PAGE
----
Donald H. DUNSON and James A. DUNSON, Citizen of the World: Suffering and Solidarity in the 21st Century. Maryknoll, Orbis Books, 2013. pp. 162. $22 pb. ISBN 978-1-62698-045-7. Reviewed by Randall WOODARD, Saint Leo University.

Donald (Moral Theology) and James (Philosophy) Dunson combine their diverse intellectual and academic approaches to offer readers a book that will challenge and inspire. The work is focused on questions of global solidarity and poverty from theological and philosophical perspectives. Each of the six chapters offers reflections from each author engaging his own academic perspective and personal experience.
The foci of the text are questions relating to global citizenship and the possibility of employing solidarity as a key value in an ongoing discussion about the issues and problems related to various international problems. Over the six chapters, the authors discuss what it means to be a global citizen, the methods related to dialogue about solidarity and citizenship (how to carry out moral argument and the validity of appeals to emotion), the meaning and value of personal experience, what we can practically accomplish, and finally, the problems of evil and human freedom are discussed.

The only weakness that some may find with the book is that is does not attempt to offer a straightforward solution to the problems raised. It does not read as a text that tries to solve major world problems or advance one particular (partisan or otherwise) program for resolving global crises. Thus, if a teacher seeks a work that will attempt to offer clear answers to difficult and problematic international issues in a simplified package, this is not the text.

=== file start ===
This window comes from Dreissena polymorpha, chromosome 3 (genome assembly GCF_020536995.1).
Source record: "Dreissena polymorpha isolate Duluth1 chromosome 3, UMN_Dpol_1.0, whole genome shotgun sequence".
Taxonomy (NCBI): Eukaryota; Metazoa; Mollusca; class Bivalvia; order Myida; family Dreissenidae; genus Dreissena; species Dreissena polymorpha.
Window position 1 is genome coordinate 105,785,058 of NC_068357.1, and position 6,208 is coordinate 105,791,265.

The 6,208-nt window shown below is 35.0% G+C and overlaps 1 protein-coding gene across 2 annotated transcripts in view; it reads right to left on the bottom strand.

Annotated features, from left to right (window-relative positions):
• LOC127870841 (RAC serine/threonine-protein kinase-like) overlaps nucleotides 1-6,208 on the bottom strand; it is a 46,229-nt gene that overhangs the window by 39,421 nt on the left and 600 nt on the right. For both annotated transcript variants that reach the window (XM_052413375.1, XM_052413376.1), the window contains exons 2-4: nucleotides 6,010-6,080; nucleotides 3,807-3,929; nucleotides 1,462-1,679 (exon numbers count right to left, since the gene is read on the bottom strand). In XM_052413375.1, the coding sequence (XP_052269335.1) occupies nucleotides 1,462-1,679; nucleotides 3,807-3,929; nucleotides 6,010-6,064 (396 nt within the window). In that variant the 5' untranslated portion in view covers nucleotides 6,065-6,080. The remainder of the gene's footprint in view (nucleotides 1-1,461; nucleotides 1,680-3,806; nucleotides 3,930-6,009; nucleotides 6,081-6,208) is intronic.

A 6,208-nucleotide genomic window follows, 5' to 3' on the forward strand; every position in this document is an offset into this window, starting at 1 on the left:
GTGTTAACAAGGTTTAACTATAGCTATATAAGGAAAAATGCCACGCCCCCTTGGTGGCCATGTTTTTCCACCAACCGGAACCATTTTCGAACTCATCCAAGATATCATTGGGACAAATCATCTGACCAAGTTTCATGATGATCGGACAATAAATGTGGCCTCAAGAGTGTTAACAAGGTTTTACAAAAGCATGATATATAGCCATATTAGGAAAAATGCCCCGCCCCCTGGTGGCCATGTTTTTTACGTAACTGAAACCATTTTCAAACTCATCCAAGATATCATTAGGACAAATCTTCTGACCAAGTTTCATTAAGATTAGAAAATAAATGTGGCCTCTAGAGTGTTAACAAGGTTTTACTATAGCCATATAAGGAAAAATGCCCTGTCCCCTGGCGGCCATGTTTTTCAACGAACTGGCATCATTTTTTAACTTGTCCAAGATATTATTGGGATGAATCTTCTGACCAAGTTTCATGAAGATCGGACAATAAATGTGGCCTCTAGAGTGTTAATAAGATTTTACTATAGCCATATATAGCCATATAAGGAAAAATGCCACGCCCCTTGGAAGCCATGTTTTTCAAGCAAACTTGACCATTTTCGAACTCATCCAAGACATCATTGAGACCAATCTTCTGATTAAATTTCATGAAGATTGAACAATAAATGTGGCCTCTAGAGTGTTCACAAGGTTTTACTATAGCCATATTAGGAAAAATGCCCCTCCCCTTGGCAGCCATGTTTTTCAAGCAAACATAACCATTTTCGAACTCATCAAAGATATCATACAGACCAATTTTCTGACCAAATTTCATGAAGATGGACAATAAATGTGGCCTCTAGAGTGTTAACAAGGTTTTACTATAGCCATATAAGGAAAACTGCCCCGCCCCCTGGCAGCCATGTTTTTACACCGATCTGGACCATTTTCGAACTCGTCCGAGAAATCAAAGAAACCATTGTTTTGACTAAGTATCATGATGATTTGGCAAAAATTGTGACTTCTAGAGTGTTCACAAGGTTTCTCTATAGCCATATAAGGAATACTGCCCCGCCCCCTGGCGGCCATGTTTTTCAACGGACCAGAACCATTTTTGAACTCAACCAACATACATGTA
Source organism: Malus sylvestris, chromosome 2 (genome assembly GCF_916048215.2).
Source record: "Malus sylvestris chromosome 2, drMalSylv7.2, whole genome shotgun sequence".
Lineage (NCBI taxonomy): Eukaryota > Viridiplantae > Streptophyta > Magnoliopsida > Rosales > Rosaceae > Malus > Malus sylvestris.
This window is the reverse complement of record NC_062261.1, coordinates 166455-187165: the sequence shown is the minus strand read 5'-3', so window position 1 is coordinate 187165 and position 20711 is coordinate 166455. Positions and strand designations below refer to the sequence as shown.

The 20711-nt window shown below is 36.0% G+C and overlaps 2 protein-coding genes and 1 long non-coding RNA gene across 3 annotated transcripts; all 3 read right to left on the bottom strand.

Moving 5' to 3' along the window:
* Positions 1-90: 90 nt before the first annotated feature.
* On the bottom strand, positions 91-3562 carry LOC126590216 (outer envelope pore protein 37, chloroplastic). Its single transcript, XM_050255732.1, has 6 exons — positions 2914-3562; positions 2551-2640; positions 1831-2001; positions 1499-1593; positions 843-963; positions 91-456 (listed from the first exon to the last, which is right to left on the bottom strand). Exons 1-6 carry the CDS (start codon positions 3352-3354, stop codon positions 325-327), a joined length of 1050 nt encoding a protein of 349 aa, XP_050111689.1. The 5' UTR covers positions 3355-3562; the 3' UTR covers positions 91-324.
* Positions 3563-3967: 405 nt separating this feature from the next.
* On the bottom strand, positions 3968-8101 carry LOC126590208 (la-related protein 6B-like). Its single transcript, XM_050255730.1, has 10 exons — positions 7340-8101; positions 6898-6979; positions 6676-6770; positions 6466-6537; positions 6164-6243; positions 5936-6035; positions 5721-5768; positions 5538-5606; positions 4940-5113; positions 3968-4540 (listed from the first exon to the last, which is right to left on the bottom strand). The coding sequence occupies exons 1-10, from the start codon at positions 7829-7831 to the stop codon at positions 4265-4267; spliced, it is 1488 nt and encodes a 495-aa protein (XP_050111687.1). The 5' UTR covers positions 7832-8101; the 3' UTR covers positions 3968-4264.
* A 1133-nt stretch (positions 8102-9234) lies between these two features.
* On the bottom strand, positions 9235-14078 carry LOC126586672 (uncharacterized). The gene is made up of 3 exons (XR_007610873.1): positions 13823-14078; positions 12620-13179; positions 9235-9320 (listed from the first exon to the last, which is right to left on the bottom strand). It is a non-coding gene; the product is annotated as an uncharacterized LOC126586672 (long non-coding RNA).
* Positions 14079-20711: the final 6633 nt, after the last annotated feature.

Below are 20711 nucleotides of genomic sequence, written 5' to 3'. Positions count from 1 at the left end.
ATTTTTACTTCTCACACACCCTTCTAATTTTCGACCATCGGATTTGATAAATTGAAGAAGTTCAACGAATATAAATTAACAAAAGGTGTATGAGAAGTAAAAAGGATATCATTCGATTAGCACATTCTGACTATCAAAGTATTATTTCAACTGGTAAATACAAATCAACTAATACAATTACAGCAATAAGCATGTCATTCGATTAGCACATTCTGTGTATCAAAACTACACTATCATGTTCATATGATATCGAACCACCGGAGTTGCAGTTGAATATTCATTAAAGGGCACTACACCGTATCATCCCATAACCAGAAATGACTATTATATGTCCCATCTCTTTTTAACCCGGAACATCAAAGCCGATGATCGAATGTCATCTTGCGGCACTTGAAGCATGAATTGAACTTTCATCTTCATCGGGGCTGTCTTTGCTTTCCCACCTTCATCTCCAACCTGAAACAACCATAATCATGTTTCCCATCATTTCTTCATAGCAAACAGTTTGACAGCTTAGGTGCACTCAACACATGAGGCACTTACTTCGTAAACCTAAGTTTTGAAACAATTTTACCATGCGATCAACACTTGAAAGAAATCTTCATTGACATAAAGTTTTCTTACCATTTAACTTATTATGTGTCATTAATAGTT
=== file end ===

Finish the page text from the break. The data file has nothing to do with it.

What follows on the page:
On the other hand, those interested in a book that creates discussion, asks difficult questions, forces readers to think critically about the world in which they live, and encourages us to be self-reflective about the way in which we participate in that world, this work will be significant. The authors have a unique skill in proposing very political and oftentimes hot button questions without offending or alienating readers. They deal honestly with contentious issues, rather than offering oversimplified sound bites, and use very powerful stories that derive from their own travels and experiences. Additionally, the authors combine their two fields of expertise and their two different sets of experiences to provide a very human approach that speaks to us as people called to become more involved with our brothers and sisters around the globe. Reading this book inspired me to become a better person through critical self-analysis, powerful stories and an optimism that encouraged me to become a better citizen of the world.